A badly flooded suit may contain so much water that the diver cannot climb out of the water because of the weight and inertia. In this case it may be necessary to cut a small slit in the lower part of each flooded leg to let water drain out as the diver rises out of the water. This will take some time depending on the size of the holes, and agility will be seriously compromised while draining. If the exit is urgent or dangerous, larger drain holes will let the diver exit more quickly. The damage should not be difficult to repair if the slits are cut with reasonable care.[7]

Emergency air sharing

Emergency sharing of breathing gas may be done by sharing a single demand valve, or by the donor providing a demand valve to the receiver, and another for their own use. The gas supply for the second demand valve may be from the same scuba set or from a separate cylinder.[1] The preferred technique of air sharing is donation of a demand valve that is not needed by the donor.

The procedure of sharing a demand valve is known as buddy breathing. It is no longer considered the default method of sharing breathing gas as the use of a separate "octopus" demand valve is considered to reduce the risks involved sufficiently to justify it being rated the standard practice by most, if not all, diving certification agencies. As a consequence, buddy breathing is no longer taught as extensively as it was in the past, but some agencies and schools still teach buddy breathing as an entry-level or advanced skill, as the ability to perform the skill successfully is not only considered a potentially life-saving skill in special circumstances, but also demonstrates the self-control and rational behavior that are desirable in an emergency. The standard technique for buddy breathing is for the divers to alternately breathe from the demand valve, usually each taking two breaths before exchanging the DV, but it is common for the receiver to be out of breath at the start of the procedure, and they may need a few more breaths to stabilize. Once a rhythm has been established, it is usual to terminate the dive and start the ascent, so buddy breathing training will usually include assisted ascents.[8][13][11] Assisted ascents using a secondary demand valve are simpler than buddy breathing ascents, and this skill is quicker to learn.[1]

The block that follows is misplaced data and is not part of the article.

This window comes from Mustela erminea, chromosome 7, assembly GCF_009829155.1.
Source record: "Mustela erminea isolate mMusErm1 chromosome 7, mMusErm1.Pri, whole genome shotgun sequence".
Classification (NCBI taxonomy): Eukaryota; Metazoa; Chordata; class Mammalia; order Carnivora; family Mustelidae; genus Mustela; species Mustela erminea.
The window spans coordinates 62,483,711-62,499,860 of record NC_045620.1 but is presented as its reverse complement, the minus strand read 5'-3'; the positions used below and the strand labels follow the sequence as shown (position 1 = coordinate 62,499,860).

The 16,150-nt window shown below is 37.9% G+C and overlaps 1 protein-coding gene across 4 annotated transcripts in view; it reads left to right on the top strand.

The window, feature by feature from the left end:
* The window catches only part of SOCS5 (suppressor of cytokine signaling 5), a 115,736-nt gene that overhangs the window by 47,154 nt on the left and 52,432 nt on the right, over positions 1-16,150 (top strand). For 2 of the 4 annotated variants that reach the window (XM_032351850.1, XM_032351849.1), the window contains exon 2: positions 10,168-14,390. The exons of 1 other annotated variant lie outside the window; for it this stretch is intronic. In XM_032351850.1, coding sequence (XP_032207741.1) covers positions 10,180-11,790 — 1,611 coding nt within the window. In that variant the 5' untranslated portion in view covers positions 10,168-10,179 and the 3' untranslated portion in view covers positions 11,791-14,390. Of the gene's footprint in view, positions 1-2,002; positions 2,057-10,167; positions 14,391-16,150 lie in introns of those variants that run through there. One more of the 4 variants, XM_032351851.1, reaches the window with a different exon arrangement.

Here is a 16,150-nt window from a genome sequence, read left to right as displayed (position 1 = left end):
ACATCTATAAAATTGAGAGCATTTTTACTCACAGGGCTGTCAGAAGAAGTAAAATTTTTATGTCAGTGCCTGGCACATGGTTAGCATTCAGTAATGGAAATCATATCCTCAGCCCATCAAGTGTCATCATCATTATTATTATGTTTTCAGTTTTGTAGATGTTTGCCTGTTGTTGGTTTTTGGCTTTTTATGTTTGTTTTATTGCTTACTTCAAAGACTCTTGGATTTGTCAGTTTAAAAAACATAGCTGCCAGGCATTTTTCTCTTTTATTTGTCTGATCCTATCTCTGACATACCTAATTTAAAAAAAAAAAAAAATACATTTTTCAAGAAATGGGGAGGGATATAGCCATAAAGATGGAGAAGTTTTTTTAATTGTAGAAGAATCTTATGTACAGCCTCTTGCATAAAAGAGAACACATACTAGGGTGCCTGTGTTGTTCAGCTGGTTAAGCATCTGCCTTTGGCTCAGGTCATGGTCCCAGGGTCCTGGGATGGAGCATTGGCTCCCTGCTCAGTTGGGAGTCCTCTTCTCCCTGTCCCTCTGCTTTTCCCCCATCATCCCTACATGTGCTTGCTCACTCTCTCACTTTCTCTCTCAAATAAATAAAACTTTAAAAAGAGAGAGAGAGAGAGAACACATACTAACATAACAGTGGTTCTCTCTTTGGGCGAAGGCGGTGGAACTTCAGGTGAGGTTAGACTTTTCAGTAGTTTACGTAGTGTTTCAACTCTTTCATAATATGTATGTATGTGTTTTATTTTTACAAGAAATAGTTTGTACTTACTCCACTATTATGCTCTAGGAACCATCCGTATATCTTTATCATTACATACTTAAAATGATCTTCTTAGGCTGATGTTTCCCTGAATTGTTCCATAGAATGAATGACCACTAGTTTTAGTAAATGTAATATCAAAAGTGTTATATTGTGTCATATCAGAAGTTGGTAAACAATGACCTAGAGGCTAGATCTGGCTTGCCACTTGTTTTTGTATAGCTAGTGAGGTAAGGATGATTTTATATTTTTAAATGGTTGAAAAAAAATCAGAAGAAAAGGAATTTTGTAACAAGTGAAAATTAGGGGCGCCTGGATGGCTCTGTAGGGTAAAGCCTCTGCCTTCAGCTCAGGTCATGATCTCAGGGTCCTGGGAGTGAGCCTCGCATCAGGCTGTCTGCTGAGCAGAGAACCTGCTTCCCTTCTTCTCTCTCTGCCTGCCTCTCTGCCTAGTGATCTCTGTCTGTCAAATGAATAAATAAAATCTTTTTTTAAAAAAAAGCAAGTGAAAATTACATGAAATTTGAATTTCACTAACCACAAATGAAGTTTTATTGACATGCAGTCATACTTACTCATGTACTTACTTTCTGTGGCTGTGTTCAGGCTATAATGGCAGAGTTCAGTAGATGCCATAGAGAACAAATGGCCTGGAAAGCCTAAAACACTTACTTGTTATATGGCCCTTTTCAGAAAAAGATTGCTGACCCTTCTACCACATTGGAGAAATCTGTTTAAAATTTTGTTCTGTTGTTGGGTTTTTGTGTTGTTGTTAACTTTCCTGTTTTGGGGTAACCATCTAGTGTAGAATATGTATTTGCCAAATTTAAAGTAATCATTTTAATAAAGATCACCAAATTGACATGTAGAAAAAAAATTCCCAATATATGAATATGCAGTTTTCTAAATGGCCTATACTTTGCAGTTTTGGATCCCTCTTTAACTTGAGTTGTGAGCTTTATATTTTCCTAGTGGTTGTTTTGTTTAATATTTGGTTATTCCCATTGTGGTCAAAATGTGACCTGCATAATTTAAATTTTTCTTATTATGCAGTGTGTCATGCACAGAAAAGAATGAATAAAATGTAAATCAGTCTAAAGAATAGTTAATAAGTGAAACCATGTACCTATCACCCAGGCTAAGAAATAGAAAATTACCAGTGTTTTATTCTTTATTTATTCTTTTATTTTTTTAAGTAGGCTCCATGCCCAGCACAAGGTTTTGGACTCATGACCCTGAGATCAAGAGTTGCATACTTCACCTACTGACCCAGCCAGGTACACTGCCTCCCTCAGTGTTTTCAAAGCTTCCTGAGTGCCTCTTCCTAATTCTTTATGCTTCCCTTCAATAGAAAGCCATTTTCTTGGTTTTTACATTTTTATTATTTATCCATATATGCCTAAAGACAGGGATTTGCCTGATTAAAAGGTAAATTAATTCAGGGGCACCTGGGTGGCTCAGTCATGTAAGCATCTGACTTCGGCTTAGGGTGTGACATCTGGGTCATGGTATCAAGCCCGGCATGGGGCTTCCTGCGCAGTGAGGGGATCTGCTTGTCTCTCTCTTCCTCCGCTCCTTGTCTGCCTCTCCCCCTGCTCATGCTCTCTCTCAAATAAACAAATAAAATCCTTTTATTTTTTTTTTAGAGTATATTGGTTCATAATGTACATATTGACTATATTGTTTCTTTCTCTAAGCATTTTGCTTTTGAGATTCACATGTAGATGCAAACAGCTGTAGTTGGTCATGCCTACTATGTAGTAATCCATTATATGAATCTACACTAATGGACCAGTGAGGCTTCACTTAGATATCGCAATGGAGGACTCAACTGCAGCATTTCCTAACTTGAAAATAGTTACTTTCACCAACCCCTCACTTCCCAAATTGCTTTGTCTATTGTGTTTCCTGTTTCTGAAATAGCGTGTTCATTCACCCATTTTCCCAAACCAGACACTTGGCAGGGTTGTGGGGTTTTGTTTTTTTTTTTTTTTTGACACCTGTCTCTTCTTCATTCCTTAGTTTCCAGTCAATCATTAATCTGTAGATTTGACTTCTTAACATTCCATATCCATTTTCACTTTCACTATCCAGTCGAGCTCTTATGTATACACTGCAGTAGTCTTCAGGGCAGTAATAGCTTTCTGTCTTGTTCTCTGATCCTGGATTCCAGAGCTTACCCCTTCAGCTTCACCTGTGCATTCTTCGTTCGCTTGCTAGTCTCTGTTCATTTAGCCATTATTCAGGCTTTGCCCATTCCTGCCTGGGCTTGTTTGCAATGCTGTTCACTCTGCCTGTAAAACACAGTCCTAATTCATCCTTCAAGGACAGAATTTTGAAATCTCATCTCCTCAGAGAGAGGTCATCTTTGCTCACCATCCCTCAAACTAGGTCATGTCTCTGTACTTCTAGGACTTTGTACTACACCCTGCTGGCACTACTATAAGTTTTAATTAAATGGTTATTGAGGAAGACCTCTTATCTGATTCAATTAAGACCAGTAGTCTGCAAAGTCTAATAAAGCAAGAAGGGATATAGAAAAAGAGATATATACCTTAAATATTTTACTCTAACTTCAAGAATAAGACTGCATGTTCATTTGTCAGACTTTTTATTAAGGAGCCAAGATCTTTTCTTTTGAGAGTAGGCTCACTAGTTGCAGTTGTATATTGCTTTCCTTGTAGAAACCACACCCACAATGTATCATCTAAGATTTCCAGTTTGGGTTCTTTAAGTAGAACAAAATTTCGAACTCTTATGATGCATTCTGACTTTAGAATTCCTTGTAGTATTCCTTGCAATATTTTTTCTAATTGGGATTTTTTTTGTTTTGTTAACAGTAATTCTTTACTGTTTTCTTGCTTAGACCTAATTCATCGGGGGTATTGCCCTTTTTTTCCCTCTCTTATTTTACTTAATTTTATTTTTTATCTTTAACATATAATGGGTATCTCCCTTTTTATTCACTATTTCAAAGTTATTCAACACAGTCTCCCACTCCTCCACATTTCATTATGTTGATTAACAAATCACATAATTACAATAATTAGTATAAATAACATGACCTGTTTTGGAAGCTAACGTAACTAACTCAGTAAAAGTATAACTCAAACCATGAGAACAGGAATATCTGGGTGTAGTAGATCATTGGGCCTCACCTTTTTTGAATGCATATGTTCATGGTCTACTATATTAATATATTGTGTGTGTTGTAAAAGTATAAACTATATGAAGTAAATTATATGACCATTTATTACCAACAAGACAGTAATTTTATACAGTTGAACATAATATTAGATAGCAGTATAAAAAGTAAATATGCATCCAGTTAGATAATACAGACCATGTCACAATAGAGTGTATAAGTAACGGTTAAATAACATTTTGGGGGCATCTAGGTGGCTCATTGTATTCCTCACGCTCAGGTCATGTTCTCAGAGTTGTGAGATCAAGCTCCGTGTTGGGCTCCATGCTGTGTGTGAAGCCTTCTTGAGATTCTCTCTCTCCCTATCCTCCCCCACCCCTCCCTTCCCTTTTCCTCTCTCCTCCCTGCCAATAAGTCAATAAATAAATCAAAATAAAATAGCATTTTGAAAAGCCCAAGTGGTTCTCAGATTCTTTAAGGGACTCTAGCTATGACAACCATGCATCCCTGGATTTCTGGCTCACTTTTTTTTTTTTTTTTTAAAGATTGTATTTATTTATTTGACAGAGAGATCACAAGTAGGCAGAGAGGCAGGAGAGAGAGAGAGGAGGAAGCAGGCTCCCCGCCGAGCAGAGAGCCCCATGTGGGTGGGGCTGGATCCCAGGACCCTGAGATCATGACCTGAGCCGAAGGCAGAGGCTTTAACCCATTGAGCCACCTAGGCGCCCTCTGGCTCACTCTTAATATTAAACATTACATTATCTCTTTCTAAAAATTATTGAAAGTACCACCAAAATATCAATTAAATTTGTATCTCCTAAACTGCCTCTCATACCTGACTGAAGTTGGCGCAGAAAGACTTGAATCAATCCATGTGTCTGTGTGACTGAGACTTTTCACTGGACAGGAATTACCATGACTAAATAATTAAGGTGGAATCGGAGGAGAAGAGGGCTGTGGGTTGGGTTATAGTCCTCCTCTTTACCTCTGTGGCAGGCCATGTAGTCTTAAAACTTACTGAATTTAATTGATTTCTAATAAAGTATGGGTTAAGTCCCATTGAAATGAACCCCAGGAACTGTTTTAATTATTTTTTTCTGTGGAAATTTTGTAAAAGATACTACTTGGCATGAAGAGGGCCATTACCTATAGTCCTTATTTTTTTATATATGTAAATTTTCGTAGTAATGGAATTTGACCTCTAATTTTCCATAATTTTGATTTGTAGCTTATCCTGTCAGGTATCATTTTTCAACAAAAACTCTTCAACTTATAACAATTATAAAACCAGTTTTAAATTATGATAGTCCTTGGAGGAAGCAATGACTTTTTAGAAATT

The conventional technique, known as octopus donation, is to donate a secondary demand valve supplied from the donor's primary gas supply, known as an octopus DV, which is mounted ready for use in an easily accessible position in the donor's chest area, and is often yellow for easy recognition.[1]